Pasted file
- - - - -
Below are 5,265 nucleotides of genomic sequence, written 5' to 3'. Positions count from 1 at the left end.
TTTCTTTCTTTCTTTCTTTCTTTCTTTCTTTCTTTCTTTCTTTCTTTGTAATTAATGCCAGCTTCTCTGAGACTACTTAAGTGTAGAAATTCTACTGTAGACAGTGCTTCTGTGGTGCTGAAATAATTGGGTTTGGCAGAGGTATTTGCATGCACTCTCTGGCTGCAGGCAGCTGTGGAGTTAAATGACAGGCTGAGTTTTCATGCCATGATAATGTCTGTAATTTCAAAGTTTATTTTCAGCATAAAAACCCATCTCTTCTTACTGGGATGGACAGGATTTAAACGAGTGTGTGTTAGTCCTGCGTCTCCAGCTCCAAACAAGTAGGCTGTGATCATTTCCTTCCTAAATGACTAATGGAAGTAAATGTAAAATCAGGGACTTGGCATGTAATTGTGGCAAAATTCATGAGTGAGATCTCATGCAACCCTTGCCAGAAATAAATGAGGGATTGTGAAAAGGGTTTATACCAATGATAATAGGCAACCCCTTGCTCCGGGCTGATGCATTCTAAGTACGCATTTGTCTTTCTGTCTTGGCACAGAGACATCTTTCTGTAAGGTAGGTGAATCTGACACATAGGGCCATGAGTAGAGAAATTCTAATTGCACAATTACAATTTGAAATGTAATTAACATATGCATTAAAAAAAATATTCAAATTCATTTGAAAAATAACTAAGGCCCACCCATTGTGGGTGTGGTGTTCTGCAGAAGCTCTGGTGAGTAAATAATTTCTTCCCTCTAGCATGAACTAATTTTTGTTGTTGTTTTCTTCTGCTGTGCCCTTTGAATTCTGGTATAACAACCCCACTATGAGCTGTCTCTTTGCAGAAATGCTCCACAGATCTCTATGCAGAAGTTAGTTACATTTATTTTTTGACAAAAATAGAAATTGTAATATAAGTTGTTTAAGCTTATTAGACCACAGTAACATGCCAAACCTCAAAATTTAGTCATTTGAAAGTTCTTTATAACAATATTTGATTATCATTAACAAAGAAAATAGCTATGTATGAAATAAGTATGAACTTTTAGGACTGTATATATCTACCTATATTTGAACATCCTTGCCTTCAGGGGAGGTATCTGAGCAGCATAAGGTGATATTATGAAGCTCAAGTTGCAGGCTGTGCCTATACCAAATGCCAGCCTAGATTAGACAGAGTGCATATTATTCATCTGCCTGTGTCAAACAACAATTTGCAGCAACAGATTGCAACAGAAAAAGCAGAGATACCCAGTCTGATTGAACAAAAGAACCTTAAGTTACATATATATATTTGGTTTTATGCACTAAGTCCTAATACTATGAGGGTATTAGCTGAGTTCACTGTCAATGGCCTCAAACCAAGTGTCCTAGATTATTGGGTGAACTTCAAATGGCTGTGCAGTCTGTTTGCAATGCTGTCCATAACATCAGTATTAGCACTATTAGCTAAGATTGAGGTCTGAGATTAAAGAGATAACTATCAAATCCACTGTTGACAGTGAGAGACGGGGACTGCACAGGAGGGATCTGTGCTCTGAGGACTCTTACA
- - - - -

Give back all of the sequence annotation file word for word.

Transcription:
Below are 5,265 nucleotides of genomic sequence, written 5' to 3'. Positions count from 1 at the left end.
TTTCTTTCTTTCTTTCTTTCTTTCTTTCTTTCTTTCTTTCTTTCTTTGTAATTAATGCCAGCTTCTCTGAGACTACTTAAGTGTAGAAATTCTACTGTAGACAGTGCTTCTGTGGTGCTGAAATAATTGGGTTTGGCAGAGGTATTTGCATGCACTCTCTGGCTGCAGGCAGCTGTGGAGTTAAATGACAGGCTGAGTTTTCATGCCATGATAATGTCTGTAATTTCAAAGTTTATTTTCAGCATAAAAACCCATCTCTTCTTACTGGGATGGACAGGATTTAAACGAGTGTGTGTTAGTCCTGCGTCTCCAGCTCCAAACAAGTAGGCTGTGATCATTTCCTTCCTAAATGACTAATGGAAGTAAATGTAAAATCAGGGACTTGGCATGTAATTGTGGCAAAATTCATGAGTGAGATCTCATGCAACCCTTGCCAGAAATAAATGAGGGATTGTGAAAAGGGTTTATACCAATGATAATAGGCAACCCCTTGCTCCGGGCTGATGCATTCTAAGTACGCATTTGTCTTTCTGTCTTGGCACAGAGACATCTTTCTGTAAGGTAGGTGAATCTGACACATAGGGCCATGAGTAGAGAAATTCTAATTGCACAATTACAATTTGAAATGTAATTAACATATGCATTAAAAAAAATATTCAAATTCATTTGAAAAATAACTAAGGCCCACCCATTGTGGGTGTGGTGTTCTGCAGAAGCTCTGGTGAGTAAATAATTTCTTCCCTCTAGCATGAACTAATTTTTGTTGTTGTTTTCTTCTGCTGTGCCCTTTGAATTCTGGTATAACAACCCCACTATGAGCTGTCTCTTTGCAGAAATGCTCCACAGATCTCTATGCAGAAGTTAGTTACATTTATTTTTTGACAAAAATAGAAATTGTAATATAAGTTGTTTAAGCTTATTAGACCACAGTAACATGCCAAACCTCAAAATTTAGTCATTTGAAAGTTCTTTATAACAATATTTGATTATCATTAACAAAGAAAATAGCTATGTATGAAATAAGTATGAACTTTTAGGACTGTATATATCTACCTATATTTGAACATCCTTGCCTTCAGGGGAGGTATCTGAGCAGCATAAGGTGATATTATGAAGCTCAAGTTGCAGGCTGTGCCTATACCAAATGCCAGCCTAGATTAGACAGAGTGCATATTATTCATCTGCCTGTGTCAAACAACAATTTGCAGCAACAGATTGCAACAGAAAAAGCAGAGATACCCAGTCTGATTGAACAAAAGAACCTTAAGTTACATATATATATTTGGTTTTATGCACTAAGTCCTAATACTATGAGGGTATTAGCTGAGTTCACTGTCAATGGCCTCAAACCAAGTGTCCTAGATTATTGGGTGAACTTCAAATGGCTGTGCAGTCTGTTTGCAATGCTGTCCATAACATCAGTATTAGCACTATTAGCTAAGATTGAGGTCTGAGATTAAAGAGATAACTATCAAATCCACTGTTGACAGTGAGAGACGGGGACTGCACAGGAGGGATCTGTGCTCTGAGGACTCTTACA